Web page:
Pleasanton city leaders view a possible California high-speed rail line through their downtown as a party crasher that would upset their scenic city center popular with strollers and restaurant-goers.

Tracy and Union City leaders say they would welcome the high-speed railroad as key to revitalizing their downtowns and making them more transit friendly.

The debate over routes for high-speed rail is shifting to the East Bay as the California High-Speed Rail Authority on Feb. 3 released a pared-down list of alternative routes for a proposed 87-mile segment from Stockton to San Jose along the Altamont Corridor.

Current plans for the initial phase of high-speed rail call for the route to pass through Pacheco Pass on its 520-mile, $43 billion line from Anaheim to San Jose. That route was chosen over earlier proposals calling for a line through the Altamont Pass.

The rail authority didn't give up on the East Bay, though. The agency intends to build the $6 billion Altamont Corridor segment in a later phase at a time yet to be determined. As part of its environment planning, the agency intends to pick a route in 2013.

To fulfill a legal duty to look at feasible alternatives, rail authority officials say they are studying routes that go through downtown Tracy, Livermore and Pleasanton as well as more southerly routes bypassing the downtowns. Union City's central area could be linked to high-speed rail, too, if the Altamont Corridor segment were to end in Union City rather than San Jose, according to a rail authority report.


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The rail authority has scheduled public meetings on the routes, which are detailed in a report on the agency's website, for 6:30 p.m. Feb. 24 at the Tracy Transit Station; 6:30 p.m. March 3 in Livermore's Shrine Event Center; and 6 p.m. March 7 at the Santa Clara Central Park Library.

The 150 mph high-speed trains using their own tracks would make the trip from Stockton to San Jose in 55 minutes, less than half of the two-hour trip currently made by the Altamont Commuter Express trains.

"Many people who commute over the Altamont Pass might just leave their car in Tracy and take rail," said Brent Ogden, the rail authority's Altamont Corridor project manager.

The rail service, he said, would improve the connection between the fast-growing San Joaquin Valley and the job-rich Bay Area, cutting congestion and pollution along the Interstate 580 and I-680 corridors.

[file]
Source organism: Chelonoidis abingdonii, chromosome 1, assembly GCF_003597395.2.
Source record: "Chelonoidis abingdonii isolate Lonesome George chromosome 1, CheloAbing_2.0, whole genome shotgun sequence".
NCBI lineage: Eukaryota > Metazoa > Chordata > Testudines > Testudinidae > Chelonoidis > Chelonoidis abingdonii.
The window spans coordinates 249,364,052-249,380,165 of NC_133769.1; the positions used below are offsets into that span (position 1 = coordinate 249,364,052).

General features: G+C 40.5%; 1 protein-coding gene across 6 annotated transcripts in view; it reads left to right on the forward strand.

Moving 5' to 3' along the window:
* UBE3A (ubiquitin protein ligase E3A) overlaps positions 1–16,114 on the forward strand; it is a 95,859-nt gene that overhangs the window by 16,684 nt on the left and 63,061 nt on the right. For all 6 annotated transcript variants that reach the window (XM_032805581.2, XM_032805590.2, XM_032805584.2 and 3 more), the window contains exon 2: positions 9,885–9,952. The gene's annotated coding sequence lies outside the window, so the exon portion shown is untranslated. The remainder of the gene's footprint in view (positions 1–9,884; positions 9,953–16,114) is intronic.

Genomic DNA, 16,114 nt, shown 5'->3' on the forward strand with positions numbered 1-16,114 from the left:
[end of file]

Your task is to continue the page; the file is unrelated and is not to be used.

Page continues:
Pleasanton would oppose any downtown route, whether it's in a tunnel or on raised tracks, city officials said.

"We will use all means necessary to put a stop to the planning effort that would disrupt the quality of life in our downtown," said Pleasanton City Manager Nelson Fialho.

In Livermore, where BART plans an extension to the downtown, city officials said they have an open mind about the options, but worry that an elevated railway through downtown would be unsightly and noisy, said Bob Vinn, the assistant city engineer.

"We don't think an aerial route is going to be acceptable," he said.

Rail authority officials say tunneling would avoid the noise and appearance concerns, but likely would increase project costs.

The rail authority is looking at two possible stations for Livermore, one in the downtown and a second to the northeast near Vasco Road and the Lawrence Livermore National Lab.

A station near Vasco Road could be tied into a more southerly route that steers clear of Livermore's and Pleasanton's downtowns, avoiding business disruption but making it harder to avoid harm to agriculture and habitat, according to a rail authority report.

Tracy officials are eager to welcome high speed rail at or near their new intermodal transit center, an anchor spot for boosting the downtown that fell on harder times with the decline of the rail industry in the 1950s.

"It would fit into our concept of our downtown," said Scott Claar, a Tracy associate planner.

Likewise, Union City officials see high speed rail as having potential to boost the city's redevelopment area, where an intermodal transit center was built next to the BART station, said Joan Malloy, the city's economic development director.

"We want Union City to be a transit hub," Malloy said.

According to a rail authority report, Union City could serve as an end point for the high-speed rail segment if it were not extended all the way to San Jose.

But even if high-speed rail were extended all the way to San Jose, Union City could be a hub for a possible new rail service operating at traditional speeds that would connect to a proposed high-speed rail station near the intersection of I-680 and Highway 84 south of Pleasanton, officials said.

Ogden of the rail authority said his agency also would look at ways to speed up the existing ACE commuter rail service such as building a tunnel through the Altamont Pass hills.

The rail authority also will look at options to build the high-speed rail line from Stockton to San Jose in increments, rather than all at once, as money becomes available, Ogden said.

Contact Denis Cuff at 925-943-8267. Read the Capricious Commuter at IBAbuzz.com/transportation. Follow him at Twitter.com/deniscuff.

ALTAMONT CORRIDOR RAIL meetings
The California High-Rail Authority will hold these public meetings on alternative routes for an 87-mile rail link from Stockton to Tracy:
  • 6:30 p.m. Feb. 24 at Tracy Transit Station, 50 East Sixth St., Tracy.
  • 6:30 p.m. March 3, Shrine Event Center, 170 Lindbergh Ave, Livermore.
  • 6 p.m. March 7 at Santa Clara Central Park Library, 2635 Homestead Road, Santa Clara.
  • A rail authority online seminar on the routes will be held from 11 a.m. to noon March 10. To join, go to https://my.webex.com/join. The event number is 593 883 927, and the password is AltamonT1.
  • For more information about Altamont Corridor routes, go to www.cahighspeedrail.ca.gov and search for Altamont Corridor Rail Project Preliminary AA report.